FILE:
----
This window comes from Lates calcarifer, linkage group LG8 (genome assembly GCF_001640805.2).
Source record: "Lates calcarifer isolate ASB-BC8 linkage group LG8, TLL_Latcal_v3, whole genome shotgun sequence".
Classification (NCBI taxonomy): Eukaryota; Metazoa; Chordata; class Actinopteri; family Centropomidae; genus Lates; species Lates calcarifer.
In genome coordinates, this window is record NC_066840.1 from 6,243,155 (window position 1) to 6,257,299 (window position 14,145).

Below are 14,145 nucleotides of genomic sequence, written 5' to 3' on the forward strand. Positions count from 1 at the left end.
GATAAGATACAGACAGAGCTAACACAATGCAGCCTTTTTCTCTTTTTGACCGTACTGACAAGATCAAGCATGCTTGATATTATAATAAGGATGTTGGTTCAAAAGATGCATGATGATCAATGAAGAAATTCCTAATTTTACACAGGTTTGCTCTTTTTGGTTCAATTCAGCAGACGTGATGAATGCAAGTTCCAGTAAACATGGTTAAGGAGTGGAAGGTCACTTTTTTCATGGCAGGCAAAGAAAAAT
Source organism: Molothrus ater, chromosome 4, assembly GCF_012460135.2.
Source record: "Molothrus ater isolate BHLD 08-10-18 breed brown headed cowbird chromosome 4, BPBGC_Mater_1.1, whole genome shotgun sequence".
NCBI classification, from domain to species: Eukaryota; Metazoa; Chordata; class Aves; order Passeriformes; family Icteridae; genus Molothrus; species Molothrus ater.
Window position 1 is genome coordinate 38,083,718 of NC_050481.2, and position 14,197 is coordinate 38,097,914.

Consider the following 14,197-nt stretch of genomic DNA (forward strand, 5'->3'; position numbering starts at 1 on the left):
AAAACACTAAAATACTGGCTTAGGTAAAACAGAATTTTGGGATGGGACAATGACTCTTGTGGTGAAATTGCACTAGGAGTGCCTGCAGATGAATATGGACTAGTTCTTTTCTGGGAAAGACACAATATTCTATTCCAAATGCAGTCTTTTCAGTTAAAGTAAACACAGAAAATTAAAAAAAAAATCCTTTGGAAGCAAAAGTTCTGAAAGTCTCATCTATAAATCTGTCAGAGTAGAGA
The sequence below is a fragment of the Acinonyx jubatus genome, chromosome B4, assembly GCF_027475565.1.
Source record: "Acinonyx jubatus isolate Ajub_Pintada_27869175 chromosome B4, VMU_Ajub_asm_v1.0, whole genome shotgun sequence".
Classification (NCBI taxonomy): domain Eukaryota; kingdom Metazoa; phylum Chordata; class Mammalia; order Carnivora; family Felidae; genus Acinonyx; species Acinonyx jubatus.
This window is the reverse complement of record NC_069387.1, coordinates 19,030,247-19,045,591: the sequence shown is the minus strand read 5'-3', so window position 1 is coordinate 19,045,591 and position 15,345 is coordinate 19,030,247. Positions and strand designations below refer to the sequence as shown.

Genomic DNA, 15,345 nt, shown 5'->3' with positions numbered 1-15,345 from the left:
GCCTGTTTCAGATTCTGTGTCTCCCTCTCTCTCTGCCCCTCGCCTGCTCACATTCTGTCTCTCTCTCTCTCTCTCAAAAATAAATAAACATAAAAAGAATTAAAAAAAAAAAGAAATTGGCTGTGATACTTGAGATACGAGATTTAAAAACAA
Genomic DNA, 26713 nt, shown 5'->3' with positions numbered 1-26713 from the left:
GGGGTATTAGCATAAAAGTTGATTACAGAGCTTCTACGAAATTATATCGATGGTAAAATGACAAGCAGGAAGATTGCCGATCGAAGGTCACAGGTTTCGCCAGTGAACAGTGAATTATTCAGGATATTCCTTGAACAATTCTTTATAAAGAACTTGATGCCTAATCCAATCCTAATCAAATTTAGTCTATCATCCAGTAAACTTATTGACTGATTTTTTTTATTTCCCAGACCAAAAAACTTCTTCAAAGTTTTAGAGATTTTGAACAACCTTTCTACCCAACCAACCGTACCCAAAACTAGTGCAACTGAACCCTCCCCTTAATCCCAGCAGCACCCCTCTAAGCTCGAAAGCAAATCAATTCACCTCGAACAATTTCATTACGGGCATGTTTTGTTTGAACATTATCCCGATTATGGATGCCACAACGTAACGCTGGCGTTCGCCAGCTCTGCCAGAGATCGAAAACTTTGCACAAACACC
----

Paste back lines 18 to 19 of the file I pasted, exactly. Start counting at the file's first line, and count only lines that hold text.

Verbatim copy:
GCCTGTTTCAGATTCTGTGTCTCCCTCTCTCTCTGCCCCTCGCCTGCTCACATTCTGTCTCTCTCTCTCTCTCTCAAAAATAAATAAACATAAAAAGAATTAAAAAAAAAAAGAAATTGGCTGTGATACTTGAGATACGAGATTTAAAAACAA
Genomic DNA, 26713 nt, shown 5'->3' with positions numbered 1-26713 from the left: